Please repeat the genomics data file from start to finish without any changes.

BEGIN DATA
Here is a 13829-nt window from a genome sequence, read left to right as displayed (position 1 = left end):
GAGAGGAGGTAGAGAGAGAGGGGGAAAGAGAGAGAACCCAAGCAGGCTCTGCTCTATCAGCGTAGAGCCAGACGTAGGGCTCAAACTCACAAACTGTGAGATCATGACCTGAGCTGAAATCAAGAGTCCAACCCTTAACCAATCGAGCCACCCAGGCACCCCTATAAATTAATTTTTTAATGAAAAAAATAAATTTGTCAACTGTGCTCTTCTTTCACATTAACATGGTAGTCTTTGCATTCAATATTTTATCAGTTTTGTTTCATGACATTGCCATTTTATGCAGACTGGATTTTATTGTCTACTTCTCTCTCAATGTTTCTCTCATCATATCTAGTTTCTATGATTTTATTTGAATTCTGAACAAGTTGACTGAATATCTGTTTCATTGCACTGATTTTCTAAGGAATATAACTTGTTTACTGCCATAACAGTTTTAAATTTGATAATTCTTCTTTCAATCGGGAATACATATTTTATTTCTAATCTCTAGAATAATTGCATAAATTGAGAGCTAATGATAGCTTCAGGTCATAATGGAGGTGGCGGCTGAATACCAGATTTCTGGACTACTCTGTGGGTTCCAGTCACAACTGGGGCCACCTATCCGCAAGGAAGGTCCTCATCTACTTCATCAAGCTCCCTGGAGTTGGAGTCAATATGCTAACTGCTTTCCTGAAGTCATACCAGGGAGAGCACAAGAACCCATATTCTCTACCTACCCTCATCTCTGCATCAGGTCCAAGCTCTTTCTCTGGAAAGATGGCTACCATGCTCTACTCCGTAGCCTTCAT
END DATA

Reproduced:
Here is a 13829-nt window from a genome sequence, read left to right as displayed (position 1 = left end):
GAGAGGAGGTAGAGAGAGAGGGGGAAAGAGAGAGAACCCAAGCAGGCTCTGCTCTATCAGCGTAGAGCCAGACGTAGGGCTCAAACTCACAAACTGTGAGATCATGACCTGAGCTGAAATCAAGAGTCCAACCCTTAACCAATCGAGCCACCCAGGCACCCCTATAAATTAATTTTTTAATGAAAAAAATAAATTTGTCAACTGTGCTCTTCTTTCACATTAACATGGTAGTCTTTGCATTCAATATTTTATCAGTTTTGTTTCATGACATTGCCATTTTATGCAGACTGGATTTTATTGTCTACTTCTCTCTCAATGTTTCTCTCATCATATCTAGTTTCTATGATTTTATTTGAATTCTGAACAAGTTGACTGAATATCTGTTTCATTGCACTGATTTTCTAAGGAATATAACTTGTTTACTGCCATAACAGTTTTAAATTTGATAATTCTTCTTTCAATCGGGAATACATATTTTATTTCTAATCTCTAGAATAATTGCATAAATTGAGAGCTAATGATAGCTTCAGGTCATAATGGAGGTGGCGGCTGAATACCAGATTTCTGGACTACTCTGTGGGTTCCAGTCACAACTGGGGCCACCTATCCGCAAGGAAGGTCCTCATCTACTTCATCAAGCTCCCTGGAGTTGGAGTCAATATGCTAACTGCTTTCCTGAAGTCATACCAGGGAGAGCACAAGAACCCATATTCTCTACCTACCCTCATCTCTGCATCAGGTCCAAGCTCTTTCTCTGGAAAGATGGCTACCATGCTCTACTCCGTAGCCTTCAT